FEATURE: Does the Paralympic legacy live on?
Ever since Olympic and Paralympic fever took hold of the UK this summer, the word legacy has been bandied about like no other. Comet reporter Laura Burge went along to a multi-sport session for people with disabilities to see if the legacy will continue.
WHEN I went along to the session, there must have been a dozen – if not more – people there. But, I am surprisingly told, there has been no sudden interest as a result of the Paralympics.
In fact, this scheme, ran by Knebworth Badminton Club’s Philip Gray, has been going on for nearly a decade, with many participants having gone along for as long as that.
That said, Philip is still incredibly keen to get more people involved – whether they have been inspired by the Paralympics, or not.
“We want everybody to come. We’re totally inclusive, so could have some mainstream adults, too, but a lot get put off from people with disabilities which is a real shame,” he says.
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“It’s getting the message out to people that we are here, and that’s been our biggest problem. It’s just about people knowing where we are.”
The session I attended runs every Tuesday for two hours, but there is also one for people wanting to play badminton in wheelchairs at another session.
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While the latter sees many experienced players – including Stevenage Olympic Torchbearer and world number seven Gobi Ranganathan – the multi-sports session is designed for all abilities.
People of all ages and disabilities, including Down’s Syndrome, autism, degenerative conditions and those in wheelchairs, attend.
“They aren’t at an international standard, but people are enjoying themselves, and we’ve seen some of these guys over the years improve so much,” Philip tells me.
“One man was told he would never be able to walk again after being in an accident. He comes here, after doing lots of exercise at home and learning to walk with a frame.
“He loves coming, it’s an incentive for him. He’s done a wonderful job; for a guy that was told he would never walk again, that’s just amazing to see.
“One girl can’t do much, but she loves playing badminton. If you saw her, you would say she’s not playing badminton but for her, she is.”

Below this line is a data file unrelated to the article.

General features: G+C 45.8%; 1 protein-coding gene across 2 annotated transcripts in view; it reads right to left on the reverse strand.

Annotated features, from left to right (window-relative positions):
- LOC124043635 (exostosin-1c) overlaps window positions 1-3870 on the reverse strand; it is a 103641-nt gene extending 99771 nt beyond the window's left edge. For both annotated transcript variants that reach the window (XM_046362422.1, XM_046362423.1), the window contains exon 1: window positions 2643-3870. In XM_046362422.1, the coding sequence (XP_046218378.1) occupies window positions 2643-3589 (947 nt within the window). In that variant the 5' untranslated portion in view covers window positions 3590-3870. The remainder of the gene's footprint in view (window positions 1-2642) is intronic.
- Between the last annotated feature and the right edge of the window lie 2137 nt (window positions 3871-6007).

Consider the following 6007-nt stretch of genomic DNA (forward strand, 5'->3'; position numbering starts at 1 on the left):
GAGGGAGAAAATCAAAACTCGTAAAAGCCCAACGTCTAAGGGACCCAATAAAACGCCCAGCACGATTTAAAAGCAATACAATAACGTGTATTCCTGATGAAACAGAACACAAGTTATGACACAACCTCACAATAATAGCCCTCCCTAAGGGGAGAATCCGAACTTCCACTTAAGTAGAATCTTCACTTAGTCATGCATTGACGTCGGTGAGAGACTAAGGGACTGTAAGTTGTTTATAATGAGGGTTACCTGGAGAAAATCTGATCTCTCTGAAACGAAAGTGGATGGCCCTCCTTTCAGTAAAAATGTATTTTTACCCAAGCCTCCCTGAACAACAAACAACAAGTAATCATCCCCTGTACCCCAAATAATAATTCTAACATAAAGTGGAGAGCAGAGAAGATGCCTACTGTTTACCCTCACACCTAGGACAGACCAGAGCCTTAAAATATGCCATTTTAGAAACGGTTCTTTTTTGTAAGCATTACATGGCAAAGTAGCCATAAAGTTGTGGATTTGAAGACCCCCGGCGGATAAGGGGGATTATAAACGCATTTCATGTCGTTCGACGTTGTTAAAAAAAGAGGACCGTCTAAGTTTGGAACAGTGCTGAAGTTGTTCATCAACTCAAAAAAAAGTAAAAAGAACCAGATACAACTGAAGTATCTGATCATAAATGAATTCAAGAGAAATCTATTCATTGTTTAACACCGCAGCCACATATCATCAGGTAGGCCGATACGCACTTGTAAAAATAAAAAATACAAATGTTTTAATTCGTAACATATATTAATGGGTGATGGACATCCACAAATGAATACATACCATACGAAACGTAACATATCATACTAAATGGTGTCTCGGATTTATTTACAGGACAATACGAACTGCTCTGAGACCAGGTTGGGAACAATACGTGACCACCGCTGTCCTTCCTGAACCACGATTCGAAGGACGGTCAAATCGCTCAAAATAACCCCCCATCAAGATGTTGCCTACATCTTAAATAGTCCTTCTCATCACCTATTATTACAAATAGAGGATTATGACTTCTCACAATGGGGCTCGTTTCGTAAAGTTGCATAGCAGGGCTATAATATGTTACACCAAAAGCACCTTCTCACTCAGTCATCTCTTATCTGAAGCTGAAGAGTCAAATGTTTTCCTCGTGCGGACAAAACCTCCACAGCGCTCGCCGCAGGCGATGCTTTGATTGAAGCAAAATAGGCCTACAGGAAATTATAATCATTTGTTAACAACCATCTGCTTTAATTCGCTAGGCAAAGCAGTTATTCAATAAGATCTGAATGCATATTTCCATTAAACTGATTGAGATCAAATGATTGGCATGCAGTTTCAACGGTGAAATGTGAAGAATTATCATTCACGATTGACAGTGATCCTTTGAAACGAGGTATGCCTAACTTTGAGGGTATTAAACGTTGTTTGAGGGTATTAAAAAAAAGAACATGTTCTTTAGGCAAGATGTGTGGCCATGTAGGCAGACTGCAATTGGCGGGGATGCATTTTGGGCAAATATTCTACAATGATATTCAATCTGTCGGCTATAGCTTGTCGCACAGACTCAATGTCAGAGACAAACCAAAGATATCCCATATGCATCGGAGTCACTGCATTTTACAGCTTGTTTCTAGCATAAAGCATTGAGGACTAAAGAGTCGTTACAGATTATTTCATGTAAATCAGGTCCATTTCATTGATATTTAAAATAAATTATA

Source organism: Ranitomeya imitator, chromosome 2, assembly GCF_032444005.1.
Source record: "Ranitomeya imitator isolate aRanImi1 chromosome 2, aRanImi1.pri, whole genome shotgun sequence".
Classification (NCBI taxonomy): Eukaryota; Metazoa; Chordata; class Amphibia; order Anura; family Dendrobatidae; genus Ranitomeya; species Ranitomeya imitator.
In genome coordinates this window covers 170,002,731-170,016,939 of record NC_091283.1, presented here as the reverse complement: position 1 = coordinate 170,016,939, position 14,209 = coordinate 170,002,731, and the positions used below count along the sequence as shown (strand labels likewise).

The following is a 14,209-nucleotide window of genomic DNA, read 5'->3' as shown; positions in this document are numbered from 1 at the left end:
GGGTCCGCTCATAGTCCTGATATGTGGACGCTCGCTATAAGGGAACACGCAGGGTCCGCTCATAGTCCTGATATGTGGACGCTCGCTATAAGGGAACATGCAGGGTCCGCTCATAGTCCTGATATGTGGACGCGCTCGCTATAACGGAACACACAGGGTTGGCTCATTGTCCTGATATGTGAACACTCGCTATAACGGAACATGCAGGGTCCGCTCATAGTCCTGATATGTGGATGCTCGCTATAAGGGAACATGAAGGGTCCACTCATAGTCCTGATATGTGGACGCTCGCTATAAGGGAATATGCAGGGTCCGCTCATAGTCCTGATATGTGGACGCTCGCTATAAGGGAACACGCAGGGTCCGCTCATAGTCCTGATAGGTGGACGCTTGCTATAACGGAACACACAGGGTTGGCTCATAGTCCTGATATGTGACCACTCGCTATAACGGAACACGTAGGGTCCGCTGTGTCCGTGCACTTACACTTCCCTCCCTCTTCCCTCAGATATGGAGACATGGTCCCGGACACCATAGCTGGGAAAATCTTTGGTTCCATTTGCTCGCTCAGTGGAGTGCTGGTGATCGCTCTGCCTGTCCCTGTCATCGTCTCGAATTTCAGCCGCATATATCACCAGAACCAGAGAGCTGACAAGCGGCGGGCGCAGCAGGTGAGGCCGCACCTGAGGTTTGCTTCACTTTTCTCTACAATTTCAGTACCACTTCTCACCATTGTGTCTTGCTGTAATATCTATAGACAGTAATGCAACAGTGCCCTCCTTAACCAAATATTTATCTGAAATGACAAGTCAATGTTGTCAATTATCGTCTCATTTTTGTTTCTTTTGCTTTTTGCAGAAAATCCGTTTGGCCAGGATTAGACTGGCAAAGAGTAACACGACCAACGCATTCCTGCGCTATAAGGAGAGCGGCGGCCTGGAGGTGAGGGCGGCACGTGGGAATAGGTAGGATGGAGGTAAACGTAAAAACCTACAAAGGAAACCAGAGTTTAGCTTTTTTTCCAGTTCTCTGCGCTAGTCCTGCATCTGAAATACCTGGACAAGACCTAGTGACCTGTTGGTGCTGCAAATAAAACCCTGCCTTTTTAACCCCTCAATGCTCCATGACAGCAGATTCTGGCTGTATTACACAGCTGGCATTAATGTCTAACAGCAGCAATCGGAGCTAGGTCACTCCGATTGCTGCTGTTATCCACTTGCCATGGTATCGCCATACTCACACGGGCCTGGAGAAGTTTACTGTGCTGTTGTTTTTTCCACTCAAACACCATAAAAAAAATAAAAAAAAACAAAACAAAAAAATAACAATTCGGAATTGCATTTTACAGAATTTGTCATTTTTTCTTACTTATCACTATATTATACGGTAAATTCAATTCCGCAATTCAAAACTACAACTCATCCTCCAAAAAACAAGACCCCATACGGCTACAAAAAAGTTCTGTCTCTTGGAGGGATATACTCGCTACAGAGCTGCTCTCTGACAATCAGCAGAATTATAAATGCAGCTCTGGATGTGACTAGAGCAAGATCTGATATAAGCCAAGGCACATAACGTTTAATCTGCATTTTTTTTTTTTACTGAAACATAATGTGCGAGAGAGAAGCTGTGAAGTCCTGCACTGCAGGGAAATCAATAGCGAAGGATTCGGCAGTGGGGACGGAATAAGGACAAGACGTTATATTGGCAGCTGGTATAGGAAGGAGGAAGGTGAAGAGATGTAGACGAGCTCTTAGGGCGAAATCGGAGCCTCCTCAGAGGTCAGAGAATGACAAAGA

While at the session, I even get chance to try some of the activities myself.
Having never come across many of the sports before – boccia (a Paralympic sport), table cricket and indoor curling, for example – it’s all a new experience for me.
I can’t say as I’m very good at boccia – Philip easily beats me – and the curling isn’t much better.
But Philip says that the sessions are not designed to be competitive, but more of a personal challenge for participants.
As well as taking part in the sports, they have certificates for achievement and work on solo and partnership skills.
“To have someone return a fluff ball for the first time; it’s incredible,” he says.
“They love it. We moved the sessions from Thursday to Tuesday a while ago, and someone was doing something on Tuesdays but he stopped that to come here. And he’s been here since the start, which is amazing.”
And the participants I speak to agree.
“It’s really fun, I like coming here,” Rodney tells me.
“I like boccia, because it’s a team game.”
Another regular attendee, Kim, adds: “I come here every week, and it’s good. We all get on, and I get to see friends.”
• The club, which does not profit from the sessions and often has to subsidise is looking for people to volunteer their time to help out with sessions, and is also looking to welcome more people to the scheme, no matter what their disability.
The sessions are held at Birchwood Leisure Centre in Hatfield. To find out more, email the club at firstname.lastname@example.org